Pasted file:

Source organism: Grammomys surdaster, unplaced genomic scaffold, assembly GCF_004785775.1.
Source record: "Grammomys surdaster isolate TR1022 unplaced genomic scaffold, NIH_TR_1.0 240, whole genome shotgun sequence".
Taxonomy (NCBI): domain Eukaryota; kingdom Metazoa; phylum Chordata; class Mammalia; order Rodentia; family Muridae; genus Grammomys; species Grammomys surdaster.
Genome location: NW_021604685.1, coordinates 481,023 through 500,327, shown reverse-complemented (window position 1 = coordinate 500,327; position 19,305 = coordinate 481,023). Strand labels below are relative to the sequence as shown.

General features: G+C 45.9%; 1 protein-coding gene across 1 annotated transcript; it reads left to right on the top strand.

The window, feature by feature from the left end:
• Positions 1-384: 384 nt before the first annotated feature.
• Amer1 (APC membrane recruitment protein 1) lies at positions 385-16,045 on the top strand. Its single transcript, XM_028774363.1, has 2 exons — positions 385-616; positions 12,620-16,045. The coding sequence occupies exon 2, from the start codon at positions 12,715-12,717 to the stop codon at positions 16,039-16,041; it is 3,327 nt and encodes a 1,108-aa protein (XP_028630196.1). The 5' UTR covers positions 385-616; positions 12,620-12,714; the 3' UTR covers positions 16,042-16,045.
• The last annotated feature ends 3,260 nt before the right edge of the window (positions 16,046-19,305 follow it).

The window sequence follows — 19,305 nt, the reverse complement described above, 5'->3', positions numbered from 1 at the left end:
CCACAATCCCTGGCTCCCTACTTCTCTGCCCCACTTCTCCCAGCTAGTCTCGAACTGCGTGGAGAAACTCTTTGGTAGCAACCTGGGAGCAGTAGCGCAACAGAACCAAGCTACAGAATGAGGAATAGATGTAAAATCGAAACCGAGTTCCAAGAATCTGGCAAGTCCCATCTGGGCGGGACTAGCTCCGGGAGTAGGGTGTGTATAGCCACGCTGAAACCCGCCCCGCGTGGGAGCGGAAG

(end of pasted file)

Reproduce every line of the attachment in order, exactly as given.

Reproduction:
Source organism: Grammomys surdaster, unplaced genomic scaffold, assembly GCF_004785775.1.
Source record: "Grammomys surdaster isolate TR1022 unplaced genomic scaffold, NIH_TR_1.0 240, whole genome shotgun sequence".
Taxonomy (NCBI): domain Eukaryota; kingdom Metazoa; phylum Chordata; class Mammalia; order Rodentia; family Muridae; genus Grammomys; species Grammomys surdaster.
Genome location: NW_021604685.1, coordinates 481,023 through 500,327, shown reverse-complemented (window position 1 = coordinate 500,327; position 19,305 = coordinate 481,023). Strand labels below are relative to the sequence as shown.

General features: G+C 45.9%; 1 protein-coding gene across 1 annotated transcript; it reads left to right on the top strand.

The window, feature by feature from the left end:
• Positions 1-384: 384 nt before the first annotated feature.
• Amer1 (APC membrane recruitment protein 1) lies at positions 385-16,045 on the top strand. Its single transcript, XM_028774363.1, has 2 exons — positions 385-616; positions 12,620-16,045. The coding sequence occupies exon 2, from the start codon at positions 12,715-12,717 to the stop codon at positions 16,039-16,041; it is 3,327 nt and encodes a 1,108-aa protein (XP_028630196.1). The 5' UTR covers positions 385-616; positions 12,620-12,714; the 3' UTR covers positions 16,042-16,045.
• The last annotated feature ends 3,260 nt before the right edge of the window (positions 16,046-19,305 follow it).

The window sequence follows — 19,305 nt, the reverse complement described above, 5'->3', positions numbered from 1 at the left end:
CCACAATCCCTGGCTCCCTACTTCTCTGCCCCACTTCTCCCAGCTAGTCTCGAACTGCGTGGAGAAACTCTTTGGTAGCAACCTGGGAGCAGTAGCGCAACAGAACCAAGCTACAGAATGAGGAATAGATGTAAAATCGAAACCGAGTTCCAAGAATCTGGCAAGTCCCATCTGGGCGGGACTAGCTCCGGGAGTAGGGTGTGTATAGCCACGCTGAAACCCGCCCCGCGTGGGAGCGGAAG